Casual workers can be a bonus to organisations that have to meet peaks workflow from time to time. Often taken on a Christmas or busy periods casual workers are used extensively in many industries. Whilst they contribute to a flexible workforce there are key things to bear in mind in terms of their employment.
1. Ensure you issue a written agreement (contract of service) that reflects the nature of the casual work offered this is known as a zero hours contract (also casual hours contract or sessional contract). Also ensure that you only intend to employ the worker on a casual basis ie not offering regular hours on set days at set times. These contracts are operated on mutual no obligation basis therefore there is no obligation for an employer to provide work and there is no obligation for the worker to accept it.
2. Be aware that truly casual workers have mimimal employment rights over and above the provision of holiday pay calculated at 5.6 weeks per annum pro rata. This can be calculated on a quarterly basis by recording hours worked and a pro rata sum provided accordingly. Alternatively if more regular payments of holiday pay are required, they can be provided on a rolled up basis provided this is clearly declared on the contract and in the wageslip.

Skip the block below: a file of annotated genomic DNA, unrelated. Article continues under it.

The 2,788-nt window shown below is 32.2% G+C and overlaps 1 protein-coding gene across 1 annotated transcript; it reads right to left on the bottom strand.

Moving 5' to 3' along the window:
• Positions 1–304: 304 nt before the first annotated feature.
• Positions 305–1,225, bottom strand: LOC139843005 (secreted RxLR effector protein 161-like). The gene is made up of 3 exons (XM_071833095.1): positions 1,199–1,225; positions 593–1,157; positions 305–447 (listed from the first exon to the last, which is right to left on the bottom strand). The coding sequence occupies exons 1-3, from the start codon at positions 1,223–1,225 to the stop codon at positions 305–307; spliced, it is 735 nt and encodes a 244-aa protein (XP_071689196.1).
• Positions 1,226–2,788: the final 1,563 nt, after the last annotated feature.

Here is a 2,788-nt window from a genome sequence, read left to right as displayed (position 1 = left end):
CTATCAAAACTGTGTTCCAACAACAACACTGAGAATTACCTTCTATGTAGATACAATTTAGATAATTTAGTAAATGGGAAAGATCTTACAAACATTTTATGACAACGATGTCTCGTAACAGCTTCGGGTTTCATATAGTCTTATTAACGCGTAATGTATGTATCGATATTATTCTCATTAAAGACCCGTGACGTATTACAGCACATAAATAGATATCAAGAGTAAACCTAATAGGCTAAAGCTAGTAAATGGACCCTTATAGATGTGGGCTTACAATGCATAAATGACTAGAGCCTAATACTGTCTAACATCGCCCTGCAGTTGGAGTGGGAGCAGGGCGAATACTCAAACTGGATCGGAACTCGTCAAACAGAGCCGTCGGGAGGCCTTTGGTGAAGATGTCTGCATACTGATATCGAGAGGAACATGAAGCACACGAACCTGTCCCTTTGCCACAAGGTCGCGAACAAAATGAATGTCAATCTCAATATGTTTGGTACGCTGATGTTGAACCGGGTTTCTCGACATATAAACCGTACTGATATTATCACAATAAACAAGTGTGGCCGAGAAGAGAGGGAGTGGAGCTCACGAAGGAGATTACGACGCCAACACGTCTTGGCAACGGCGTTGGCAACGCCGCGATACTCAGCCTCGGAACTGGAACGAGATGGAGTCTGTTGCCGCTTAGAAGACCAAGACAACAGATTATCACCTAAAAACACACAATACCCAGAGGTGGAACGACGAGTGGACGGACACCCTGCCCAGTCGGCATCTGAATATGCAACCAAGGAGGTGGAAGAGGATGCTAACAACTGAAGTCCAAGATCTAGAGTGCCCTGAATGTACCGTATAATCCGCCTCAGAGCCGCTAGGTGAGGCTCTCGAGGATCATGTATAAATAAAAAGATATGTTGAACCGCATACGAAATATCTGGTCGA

3. Casual workers should receive the national minimum wage and may be paid SSP provided they meet eligible criteria. They have the right to be protected from unlawful deduction of wages and discrimination. They have protection from whistleblowing and with health and safety.
4. Be aware that workers that are used on a regular basis may be able to claim further employment rights in an employment tribunal. It is best therefore to retain a bank of casual workers and rotate their use so that the same worker is not offered work on a continous basis. Assignments or pieces of work should not be too lengthy. Furthermore, there should be sufficient gap between assignments – at least more than a week.
In the last few days two powerful female business leaders have been in the media. Margaret Thatcher who has died and Karren Brady, Managing Director of Birmingham City Football Club who was interviewed on TV by Piers Morgan. The two share a remarkable achievement – they both made it big in a male-dominateed environment where the glass ceiling is alive and well; these two well and truly smashed it. Margaret Thatcher did it in the 1970s and achieved the position of Prime Minister when in those days it was truly unthinkable that a woman could do so. Six years before she achieved that role she was seen telling a little girl on TV there would not be a woman Prime Minister in her lifetime. Even by today’s standards it was a miraculous achievement. She then went onto shape the country giving many people standards of living that they would not have had if it hadn’t have been for the Iron Lady. Karren Brady began her rise at the tender age of 23 working her way up in the tough mans world of football. It seems to me that these two female leaders both demonstrate traits that have made them successful.
Vision and Focus